During the days we ran this marathon of speakers and workshops, meals in a large dining hall, conversations while walking with different camp people, recreation, and few moments to step back and process all the ideas, information, connections, long overdue conversations. After a lunch-time cookout with some fantastic brisket, Allyson and I walked down to the lake and sat on the dock in the sunshine. With our free time we looked out over the big muddy lake. We talked about each other’s faith, where we were finding God and where we were having difficulty connecting. We both have found many connections to God through our work in camp. But, we also both find ourselves disconnected through the language Christianity uses these days, through the narrowness it sometimes defines itself. I find God so much more living into an intentional life with people than I do in the theologies that often take center stage, pushing out so much else. Out there on the dock with my partner, many friends just steps away sharing food, playing, conversating, I felt like we were safe to think these thoughts, to find our way to God the way we would. It felt natural, almost ancient.
Of my many camp friends at this event, I was deeply impacted by the presence of my friend Russell who directs Cedar Crest Camp in Middle Tennessee now. We’ve been in the business about the same amount of time, started attending events like these about the same time. We connected through camp certification classes when we became regional carpool partners. We share a lot of eerie doppelganger-like similarities, but a big part of it is that we are both about a lot of the same things. We both have this strong urge to make the church better, we both have high standards and don’t easily accept poor efforts in our work. We both believe firmly in building up young leaders and sending them out into the world to do good. We pride ourselves on seeing staff members we trained and supervised grow up to find full-time work at other camps or other important world-changing professions. During this week, we brought our respective kids together and watched them build friendships. I didn’t really spend very much time with Russell during the week. We both had lots of people to catch up with, lots of conversations that needed to be had. Still, it felt like I was with my friend all week, seeing these generations of people we’ve shared experiences with now sharing experiences of their own.
The last night of the event, I went out with Russell, Laura, and Patrick all friends who had taken classes together. We sat around an outdoor firepit at Pint and Barrell Drafthouse, passing around appetizers and stories of our good ole days to some of Russell’s former summer staffers, some of whom are now his full-time staffers, others full-time at other camps. It was a chilly night, but the fire was just warm enough. It felt very much like a camp fire. I felt this renewed vigor as we discussed the great things about our work and the things that are in desperate need of something new. I felt like it was up to us, that we are the ones who will ultimately affect and lead the next newness of our work, of our faith. I was proud of these people. I felt solidarity. I felt family.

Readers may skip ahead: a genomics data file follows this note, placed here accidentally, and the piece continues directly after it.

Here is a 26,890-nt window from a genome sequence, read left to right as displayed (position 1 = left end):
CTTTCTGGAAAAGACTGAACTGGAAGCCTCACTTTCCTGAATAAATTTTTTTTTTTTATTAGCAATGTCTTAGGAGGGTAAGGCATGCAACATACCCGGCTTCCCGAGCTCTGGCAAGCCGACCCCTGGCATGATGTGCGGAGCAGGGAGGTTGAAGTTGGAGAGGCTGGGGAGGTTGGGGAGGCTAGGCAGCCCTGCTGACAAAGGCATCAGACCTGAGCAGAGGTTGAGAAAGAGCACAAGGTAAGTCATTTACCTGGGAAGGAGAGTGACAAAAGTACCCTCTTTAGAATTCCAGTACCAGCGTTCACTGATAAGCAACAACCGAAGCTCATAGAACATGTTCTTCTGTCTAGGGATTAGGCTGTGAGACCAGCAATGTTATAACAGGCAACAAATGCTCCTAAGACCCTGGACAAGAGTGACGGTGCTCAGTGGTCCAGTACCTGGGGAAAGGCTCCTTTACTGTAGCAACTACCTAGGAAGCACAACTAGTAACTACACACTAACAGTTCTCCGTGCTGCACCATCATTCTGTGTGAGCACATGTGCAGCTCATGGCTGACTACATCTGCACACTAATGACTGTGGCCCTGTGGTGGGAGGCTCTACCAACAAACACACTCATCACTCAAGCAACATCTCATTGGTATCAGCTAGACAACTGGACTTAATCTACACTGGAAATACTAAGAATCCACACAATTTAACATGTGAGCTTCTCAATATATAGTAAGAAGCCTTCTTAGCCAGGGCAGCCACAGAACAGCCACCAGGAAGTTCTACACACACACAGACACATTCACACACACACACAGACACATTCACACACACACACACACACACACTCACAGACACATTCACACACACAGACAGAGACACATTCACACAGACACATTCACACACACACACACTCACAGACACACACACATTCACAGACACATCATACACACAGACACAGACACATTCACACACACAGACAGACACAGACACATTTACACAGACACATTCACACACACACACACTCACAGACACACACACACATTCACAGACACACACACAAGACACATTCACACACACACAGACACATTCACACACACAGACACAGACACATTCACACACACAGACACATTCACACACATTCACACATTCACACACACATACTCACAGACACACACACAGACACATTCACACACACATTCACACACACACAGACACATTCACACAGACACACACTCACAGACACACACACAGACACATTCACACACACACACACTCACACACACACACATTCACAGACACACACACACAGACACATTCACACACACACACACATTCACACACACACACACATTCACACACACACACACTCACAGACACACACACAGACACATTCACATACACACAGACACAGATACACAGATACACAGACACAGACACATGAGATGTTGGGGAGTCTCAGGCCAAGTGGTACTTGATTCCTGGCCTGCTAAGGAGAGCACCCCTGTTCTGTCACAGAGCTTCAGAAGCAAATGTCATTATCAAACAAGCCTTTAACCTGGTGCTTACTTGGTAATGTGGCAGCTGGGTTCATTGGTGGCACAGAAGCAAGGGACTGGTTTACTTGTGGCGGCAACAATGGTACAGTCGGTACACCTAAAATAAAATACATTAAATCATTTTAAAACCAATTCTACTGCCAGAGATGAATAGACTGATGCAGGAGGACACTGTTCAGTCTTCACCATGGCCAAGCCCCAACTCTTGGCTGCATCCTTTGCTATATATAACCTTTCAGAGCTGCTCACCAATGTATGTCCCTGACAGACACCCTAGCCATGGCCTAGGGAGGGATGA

Most people had to leave early the next day, some waking at 3am and 4am. Our staff enjoyed the perks of living in the Pacific timezone and slept in, taking our time getting out, traveling to Dallas, eating lunch, and getting to our flight. We touched down at PDX about 7:30pm. It was, of course, raining. It felt like a long drive home, the way two hour drives feel when you just went from Texas to Oregon in a day. We dropped off our crew person by person and then parked the camp Jimmy in its place where we had left from on Monday. It was a refreshing feeling to open the doors, hear the ocean, and feel the sea air in our nostrils. We were back at our camp.
On Saturday, Allyson and I tried to relax and settle back into regular life. We went up to Rockaway for lunch at the Offshore Grill. As we warmed ourselves with some good local food, discussing our week, the rain began to come down stronger. The wind picked up and flags and signs flapped around all over. We decided there was no reason to rush the meal. The lady at the table next to us commented on how it was indeed a good day to be inside eating. Watching the wind wreak havoc, I thought of how many vacationers looking at this site might feel like they had picked the wrong time and place to come. I just thought it was a great time to be where we were, when we were. It was not quite as scary. It is home, and I have the feeling I will look back and see more and more how we were continuing to build it, how it came to feel cozy and warm, even in the driving storm with the right company and the right spirit.